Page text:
Low self esteem


 

I wrote this post for another blog as it is aimed at adults. However, I think there is potentially valuable learning in it with respect to how our patterns of behaviour and expectations can affect our children's attitudes towards themselves, so I thought I would share it here as well......

Low self esteem

I have been reading a book called ‘Overcoming love self-esteem’ by Melanie Fennell and I felt it was a very useful read for most of us! I will attempt to summarise.

  • Low self esteem gives us beliefs about ourselves that the book calls our ‘bottom line.’ These will be slightly different for different people but they are the narrative we picked up about ourselves from others, probably mostly from our childhood but also form other places in our lives. Some examples of bottom line beliefs include: I am worthless, everyone else is better than I am, I am unlovable, I am unacceptable etc. Our bottom line is like a prejudice against ourselves because even in the face of proof that it is not true, we still believe it to be true.
  • To cope with our bottom line beliefs, we create our own ‘rules for life’. These, again will be different for different people (even those with similar bottom lines can have developed different rules for life). These rules can be things like:
  • I mustn’t let people get too close to me or they won’t like what they see.
  • If someone criticises me, I have failed.
  • I must keep myself under tight control.
  • Unless I am the best, I am no good.
  • I must look good, my worth depends on it.
  • If someone is less than completely loyal to me, they have rejected me.
  • I must attack before I am attacked.
  • It is best not to even try, so you can avoid judgment
  • Things have to be recognised by others for them to be worthwhile.
  • If things go wrong, it means I am not good enough. I need to be in control.
  • I will feel better if I can get sympathy.
  • I need to engage in risky behaviours to get approval from others.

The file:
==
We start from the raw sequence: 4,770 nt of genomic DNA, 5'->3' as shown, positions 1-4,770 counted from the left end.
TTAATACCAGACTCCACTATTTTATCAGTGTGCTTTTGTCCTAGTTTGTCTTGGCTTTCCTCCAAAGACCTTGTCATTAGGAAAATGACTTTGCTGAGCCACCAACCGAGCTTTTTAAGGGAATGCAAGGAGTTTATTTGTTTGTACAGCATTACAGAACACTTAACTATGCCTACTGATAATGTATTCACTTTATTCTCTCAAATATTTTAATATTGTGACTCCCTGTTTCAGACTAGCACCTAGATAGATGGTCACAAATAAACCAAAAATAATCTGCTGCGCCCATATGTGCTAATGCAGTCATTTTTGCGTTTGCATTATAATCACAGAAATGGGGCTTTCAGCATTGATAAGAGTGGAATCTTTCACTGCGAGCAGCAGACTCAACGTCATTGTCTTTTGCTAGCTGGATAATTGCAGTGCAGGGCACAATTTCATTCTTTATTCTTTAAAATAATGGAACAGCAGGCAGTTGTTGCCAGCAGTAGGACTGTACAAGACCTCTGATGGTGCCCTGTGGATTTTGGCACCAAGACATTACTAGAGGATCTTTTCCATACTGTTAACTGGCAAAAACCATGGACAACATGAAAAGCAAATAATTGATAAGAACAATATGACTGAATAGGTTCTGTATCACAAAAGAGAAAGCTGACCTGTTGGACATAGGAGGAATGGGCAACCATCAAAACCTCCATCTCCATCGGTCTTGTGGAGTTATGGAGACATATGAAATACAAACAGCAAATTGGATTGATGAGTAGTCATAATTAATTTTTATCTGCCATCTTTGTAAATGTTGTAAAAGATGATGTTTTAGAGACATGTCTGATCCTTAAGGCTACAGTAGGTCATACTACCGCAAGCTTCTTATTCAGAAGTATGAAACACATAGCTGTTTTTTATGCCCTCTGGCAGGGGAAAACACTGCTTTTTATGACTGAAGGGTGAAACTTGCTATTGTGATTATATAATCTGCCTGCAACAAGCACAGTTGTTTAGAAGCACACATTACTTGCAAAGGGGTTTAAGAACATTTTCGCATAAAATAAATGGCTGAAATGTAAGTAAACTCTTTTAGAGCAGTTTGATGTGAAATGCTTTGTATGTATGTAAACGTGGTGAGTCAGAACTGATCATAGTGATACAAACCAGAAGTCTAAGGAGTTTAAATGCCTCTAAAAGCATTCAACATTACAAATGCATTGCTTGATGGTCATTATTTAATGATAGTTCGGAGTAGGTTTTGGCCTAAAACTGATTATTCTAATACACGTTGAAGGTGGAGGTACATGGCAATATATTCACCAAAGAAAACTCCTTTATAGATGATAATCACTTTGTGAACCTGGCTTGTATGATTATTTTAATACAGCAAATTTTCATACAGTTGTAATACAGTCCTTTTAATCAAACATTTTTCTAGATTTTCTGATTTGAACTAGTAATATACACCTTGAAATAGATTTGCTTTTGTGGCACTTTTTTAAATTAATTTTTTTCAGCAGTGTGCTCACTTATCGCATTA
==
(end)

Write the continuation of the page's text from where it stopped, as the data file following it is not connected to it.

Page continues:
• Unless I care for and please others, I am useless.
  • Letting my emotions get the better of me shows complete weakness
  • etc
  • So we abide by our rules to avoid triggering the bottom line. However, inevitably situations arise in our lives that mean our rules are rattled – e.g. being asked to do public speaking. This causes what the book calls anxious predictions. Anxious predictions fall into four categories:
  • Complete avoidance of the situation
  • Taking excessive precautions to ‘make it run smoothly’
  • Becoming so anxious, you can’t actually ‘perform’
  • Ignoring success even if it was successful and beating yourself up for a rubbish performance.
  • The anxious predictions, keep our low self esteem intact. What’s more they can trigger feelings of inadequacy, anxiety and wobble you to the very core before, during and after whatever you were asked to do. They can be the cause of rumination and self-reproach and make us feel awful and consolidate what we thought about ourselves: our bottom line.
  • In order to overcome low self-esteem, you need to 1) become conscious of this process 2) consciously do the opposite of what your anxious predictions make you do and 3) believe/look at the positives about the outcome. i.e. turn up, have a go and look for evidence that it went well.